According to Mrs. Gunby’s article, the old Mangham residence was Rayville’s first house.
The article reads as follows:
Old Mangham Residence
Makes Way For Progress
By Mrs. Elizabeth Gunby
In September, 1967, a busy bulldozer up-rooted old-rooted oldfashed shrubbery and smoothed soft dirt to leave a cold, bare place in the heart of Rayville. And it left a sad spot in the hearts of the people, for this was the site of Rayville’s first house.
Built in 1869 by Wiley P, Mangham, founder and publisher of the Richland Beacon News, the little house had been occupied by the Mangham family until the death of Mrs. Eunice Mangham Trezevant in April of this year.
Mr. Mangham, a young Confed-erate veteran, emigrated to northeast Louisiana from his home in Alabama. It was on, a visit to see his brother, Henry G. Mangham, who lived in what is now Ward 4 of Richland Parish, that he meet and married Miss Carolyn Frances Emmeline- Lynn.
Their home, a modest structure of dog-trot design, was literally carved from the wilderness just about the time Richland Parish was created by Act 115 of 1868.
Made up of portions from Ouachita, Morehouse, Carroll and Franklin parishes, Rayville was designated the government seat for this newly created parish. Just across the rutted road from the Mangham, printing office and home, a white frame building became Richland Parish’s first courthouse.
Here in the shadow of the busy courthouse, the Mangham family began and grew with the growing town.
There was a large family of children, three of whom died in early childhood. Four of the children, Hervey, Horace, Eunice and Irma, survived through illnesses of swamp fever that plagued the early settlers. Mrs. Irma Mangham Buie is the surviving member today and makes her home in Houston, Texas.
In the early life of Rayville, the Mangham home was the meeting place for various groups and organizations. The first Baptist Church in Rayville originated in this house.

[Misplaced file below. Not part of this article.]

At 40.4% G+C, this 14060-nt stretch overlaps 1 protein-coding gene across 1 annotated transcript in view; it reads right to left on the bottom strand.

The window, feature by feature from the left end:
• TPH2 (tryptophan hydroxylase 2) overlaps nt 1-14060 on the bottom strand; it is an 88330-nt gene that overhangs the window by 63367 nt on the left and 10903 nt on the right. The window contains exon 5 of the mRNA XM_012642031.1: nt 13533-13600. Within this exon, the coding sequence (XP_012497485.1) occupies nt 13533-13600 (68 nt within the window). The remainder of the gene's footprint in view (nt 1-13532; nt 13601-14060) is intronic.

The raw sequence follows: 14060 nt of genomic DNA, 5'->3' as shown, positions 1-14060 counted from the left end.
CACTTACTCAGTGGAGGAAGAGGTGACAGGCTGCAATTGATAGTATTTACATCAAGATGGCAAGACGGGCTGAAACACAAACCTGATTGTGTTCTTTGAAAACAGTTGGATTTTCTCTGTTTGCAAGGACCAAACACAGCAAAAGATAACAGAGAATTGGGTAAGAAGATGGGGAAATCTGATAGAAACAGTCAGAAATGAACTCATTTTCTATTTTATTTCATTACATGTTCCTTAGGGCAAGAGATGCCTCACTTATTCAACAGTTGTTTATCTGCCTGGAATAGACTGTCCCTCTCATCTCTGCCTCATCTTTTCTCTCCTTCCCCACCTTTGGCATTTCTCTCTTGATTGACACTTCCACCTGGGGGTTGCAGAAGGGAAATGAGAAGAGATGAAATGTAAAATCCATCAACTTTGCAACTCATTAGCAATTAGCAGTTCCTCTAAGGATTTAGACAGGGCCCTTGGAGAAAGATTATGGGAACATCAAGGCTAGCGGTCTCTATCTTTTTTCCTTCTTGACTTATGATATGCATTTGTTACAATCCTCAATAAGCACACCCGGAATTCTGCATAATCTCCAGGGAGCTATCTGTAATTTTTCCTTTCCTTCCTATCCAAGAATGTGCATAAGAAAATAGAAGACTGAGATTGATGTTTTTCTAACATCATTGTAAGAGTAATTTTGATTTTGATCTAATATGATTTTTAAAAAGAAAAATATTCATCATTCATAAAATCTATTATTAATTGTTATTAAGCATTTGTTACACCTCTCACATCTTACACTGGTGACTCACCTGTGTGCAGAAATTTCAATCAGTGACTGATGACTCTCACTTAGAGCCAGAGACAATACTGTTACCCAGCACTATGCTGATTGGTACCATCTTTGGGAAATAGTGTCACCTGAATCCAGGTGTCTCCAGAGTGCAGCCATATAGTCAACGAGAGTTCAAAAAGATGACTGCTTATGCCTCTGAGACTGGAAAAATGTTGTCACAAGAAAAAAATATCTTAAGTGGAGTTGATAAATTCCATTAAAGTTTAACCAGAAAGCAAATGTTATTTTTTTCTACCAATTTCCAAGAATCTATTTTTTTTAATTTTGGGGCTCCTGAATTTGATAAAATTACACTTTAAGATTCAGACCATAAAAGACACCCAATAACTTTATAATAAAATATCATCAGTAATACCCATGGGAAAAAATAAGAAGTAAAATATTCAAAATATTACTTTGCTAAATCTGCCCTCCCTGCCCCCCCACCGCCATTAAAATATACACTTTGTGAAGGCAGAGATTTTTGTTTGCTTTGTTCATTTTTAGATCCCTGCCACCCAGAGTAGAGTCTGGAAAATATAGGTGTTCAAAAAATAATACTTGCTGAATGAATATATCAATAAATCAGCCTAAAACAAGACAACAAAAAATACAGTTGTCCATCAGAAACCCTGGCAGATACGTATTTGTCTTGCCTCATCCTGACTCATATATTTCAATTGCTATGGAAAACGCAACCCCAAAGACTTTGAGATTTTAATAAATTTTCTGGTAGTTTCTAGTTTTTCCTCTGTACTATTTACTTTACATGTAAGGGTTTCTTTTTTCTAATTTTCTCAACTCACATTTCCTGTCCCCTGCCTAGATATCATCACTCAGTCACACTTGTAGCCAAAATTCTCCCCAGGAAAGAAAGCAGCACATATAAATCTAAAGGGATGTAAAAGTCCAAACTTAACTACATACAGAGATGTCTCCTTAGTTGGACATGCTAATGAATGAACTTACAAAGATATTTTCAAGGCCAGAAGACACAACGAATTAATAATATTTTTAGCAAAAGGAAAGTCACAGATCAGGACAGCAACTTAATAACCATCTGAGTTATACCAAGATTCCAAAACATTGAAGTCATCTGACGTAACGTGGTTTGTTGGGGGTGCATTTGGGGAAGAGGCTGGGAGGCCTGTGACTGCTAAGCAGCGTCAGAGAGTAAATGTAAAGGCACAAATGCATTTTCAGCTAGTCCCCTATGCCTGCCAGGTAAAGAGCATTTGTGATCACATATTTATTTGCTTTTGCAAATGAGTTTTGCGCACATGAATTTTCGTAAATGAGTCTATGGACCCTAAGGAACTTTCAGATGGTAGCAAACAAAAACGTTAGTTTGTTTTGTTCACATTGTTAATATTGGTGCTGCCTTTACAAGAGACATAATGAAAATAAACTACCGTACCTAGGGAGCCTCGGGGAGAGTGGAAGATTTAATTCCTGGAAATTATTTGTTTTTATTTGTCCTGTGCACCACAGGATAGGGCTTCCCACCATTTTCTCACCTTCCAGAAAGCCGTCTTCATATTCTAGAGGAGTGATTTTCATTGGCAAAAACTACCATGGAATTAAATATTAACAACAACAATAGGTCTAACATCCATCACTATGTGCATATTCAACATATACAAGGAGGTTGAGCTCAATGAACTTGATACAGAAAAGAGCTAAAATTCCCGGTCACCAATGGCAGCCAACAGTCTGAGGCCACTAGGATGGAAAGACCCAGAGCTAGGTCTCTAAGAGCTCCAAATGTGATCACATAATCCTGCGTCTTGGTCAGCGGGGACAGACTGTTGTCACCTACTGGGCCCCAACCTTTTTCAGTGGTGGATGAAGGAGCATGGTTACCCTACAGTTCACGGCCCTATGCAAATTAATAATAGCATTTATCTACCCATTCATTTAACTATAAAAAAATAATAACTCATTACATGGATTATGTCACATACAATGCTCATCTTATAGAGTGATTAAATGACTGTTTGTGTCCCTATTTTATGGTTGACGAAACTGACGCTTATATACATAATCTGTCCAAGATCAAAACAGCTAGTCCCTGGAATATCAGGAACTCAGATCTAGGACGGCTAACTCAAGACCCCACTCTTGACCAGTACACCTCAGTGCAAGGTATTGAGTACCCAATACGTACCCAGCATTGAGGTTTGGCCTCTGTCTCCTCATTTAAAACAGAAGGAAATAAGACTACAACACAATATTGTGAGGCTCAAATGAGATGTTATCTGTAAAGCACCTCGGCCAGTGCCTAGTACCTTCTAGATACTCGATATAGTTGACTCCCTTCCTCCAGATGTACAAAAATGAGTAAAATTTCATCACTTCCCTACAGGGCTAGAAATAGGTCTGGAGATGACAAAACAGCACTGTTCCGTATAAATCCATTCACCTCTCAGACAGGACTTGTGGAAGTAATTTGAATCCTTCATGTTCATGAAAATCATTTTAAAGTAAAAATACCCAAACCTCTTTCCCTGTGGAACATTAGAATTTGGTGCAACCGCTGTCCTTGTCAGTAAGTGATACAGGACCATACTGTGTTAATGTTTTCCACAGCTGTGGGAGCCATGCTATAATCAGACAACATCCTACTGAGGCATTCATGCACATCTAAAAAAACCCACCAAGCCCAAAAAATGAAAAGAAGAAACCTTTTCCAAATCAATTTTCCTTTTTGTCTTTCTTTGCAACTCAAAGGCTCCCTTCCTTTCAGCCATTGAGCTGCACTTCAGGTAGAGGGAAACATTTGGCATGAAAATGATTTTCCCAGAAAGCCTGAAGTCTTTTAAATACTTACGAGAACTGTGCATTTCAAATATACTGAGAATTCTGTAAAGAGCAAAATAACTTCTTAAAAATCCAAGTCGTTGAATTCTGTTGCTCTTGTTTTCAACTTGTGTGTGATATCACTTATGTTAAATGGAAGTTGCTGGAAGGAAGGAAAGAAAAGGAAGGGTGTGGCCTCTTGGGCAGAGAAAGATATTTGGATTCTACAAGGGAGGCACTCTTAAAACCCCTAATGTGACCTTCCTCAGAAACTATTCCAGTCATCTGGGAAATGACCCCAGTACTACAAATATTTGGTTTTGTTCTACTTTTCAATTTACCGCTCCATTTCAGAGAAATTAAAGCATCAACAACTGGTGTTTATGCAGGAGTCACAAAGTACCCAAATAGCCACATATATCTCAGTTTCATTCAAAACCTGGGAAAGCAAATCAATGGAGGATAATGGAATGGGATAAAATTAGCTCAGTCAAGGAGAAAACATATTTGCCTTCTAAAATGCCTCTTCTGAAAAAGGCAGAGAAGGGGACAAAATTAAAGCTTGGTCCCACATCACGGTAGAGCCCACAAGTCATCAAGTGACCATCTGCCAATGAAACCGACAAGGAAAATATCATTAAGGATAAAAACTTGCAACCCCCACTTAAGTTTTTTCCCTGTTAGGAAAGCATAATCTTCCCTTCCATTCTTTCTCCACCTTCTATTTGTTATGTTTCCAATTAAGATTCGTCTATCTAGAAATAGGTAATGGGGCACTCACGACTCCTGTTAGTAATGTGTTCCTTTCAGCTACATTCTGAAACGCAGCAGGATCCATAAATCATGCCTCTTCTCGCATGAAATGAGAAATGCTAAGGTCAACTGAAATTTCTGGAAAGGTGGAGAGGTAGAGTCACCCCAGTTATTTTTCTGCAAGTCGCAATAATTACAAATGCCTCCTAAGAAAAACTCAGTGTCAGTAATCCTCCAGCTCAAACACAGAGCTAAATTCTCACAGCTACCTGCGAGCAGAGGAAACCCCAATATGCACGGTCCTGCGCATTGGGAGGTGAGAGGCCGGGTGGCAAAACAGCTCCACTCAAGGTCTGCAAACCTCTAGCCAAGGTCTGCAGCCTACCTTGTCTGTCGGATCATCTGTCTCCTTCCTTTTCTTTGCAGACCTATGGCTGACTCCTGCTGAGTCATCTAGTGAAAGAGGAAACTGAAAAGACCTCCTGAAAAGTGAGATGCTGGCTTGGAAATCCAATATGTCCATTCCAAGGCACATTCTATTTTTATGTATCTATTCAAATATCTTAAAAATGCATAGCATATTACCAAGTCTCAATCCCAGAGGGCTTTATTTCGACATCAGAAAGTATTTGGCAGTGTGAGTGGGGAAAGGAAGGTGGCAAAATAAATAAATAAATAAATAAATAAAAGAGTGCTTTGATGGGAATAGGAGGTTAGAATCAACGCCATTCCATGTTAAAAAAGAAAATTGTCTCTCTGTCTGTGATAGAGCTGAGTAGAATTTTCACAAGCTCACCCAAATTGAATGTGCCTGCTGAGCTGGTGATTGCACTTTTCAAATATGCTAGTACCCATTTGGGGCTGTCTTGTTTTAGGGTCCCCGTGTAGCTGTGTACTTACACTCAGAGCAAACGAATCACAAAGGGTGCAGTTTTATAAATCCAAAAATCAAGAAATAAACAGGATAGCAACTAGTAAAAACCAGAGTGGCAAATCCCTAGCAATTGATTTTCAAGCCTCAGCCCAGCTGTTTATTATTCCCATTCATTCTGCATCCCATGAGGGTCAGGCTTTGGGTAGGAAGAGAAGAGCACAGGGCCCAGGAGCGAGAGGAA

Mrs. Mangham, affectionately called “Miss Fanny,” was a devoted gardener. Besides a wide variety of flowers and shrubs, she was famous for her garden of healing herbs. These she used in the treatment of various ailments that beset the people. Nursing her neighbors was a big part of Mrs. Mangham’s life.
The Mangham house had more rooms added as the family grew.
Far to the rear stood a large barn that housed a team of horses and the family carriage. When time came to widen and pave the muddy road out front half of the high roofed front porch was sawed off to make a space for the cement sidewalk.
Through the years, Mrs. Mangham’s tiny shrubs became tall bushes that made a thickety place around the rambling weather-beaten house. A giant pecan tree out back stretched long protective arms over the house where Mrs. Trezevant lived all alone. Here in the front room she had filed and guarded almost every issue published of her father’s newspaper since the first one came out January 14, 1869. With her death in April, time came for disposition of the property.
There was a screech of ripping planks and thud of falling timbers as the town’s first house came tumbling down. The sight and sound saddened people who curiously roamed about the empty shell.
Faded wallpaper ripped from the walls revealed broad cypress boards, still in perfect condition. W
orn, warped planks pryed from the floor bared the foundation of band-hewn cypress logs. Square head nails that held the old house together, were treasured mementoes for the sentimentalist.
Three tall, multi-trunk crepe myrtle trees planted 90 years ago, still stand on the front porch corner of the lot and the giant pecan tree remains in the rear.
“The directors wanted to Ii!ave them,” said Fred Morgan, president of the Richland State Bank, which bought the property.
And when asked what the bank planned to do with it, he replied, “It will be used for future expansions.”
And so begins a new chapter in Rayville’s colorful history.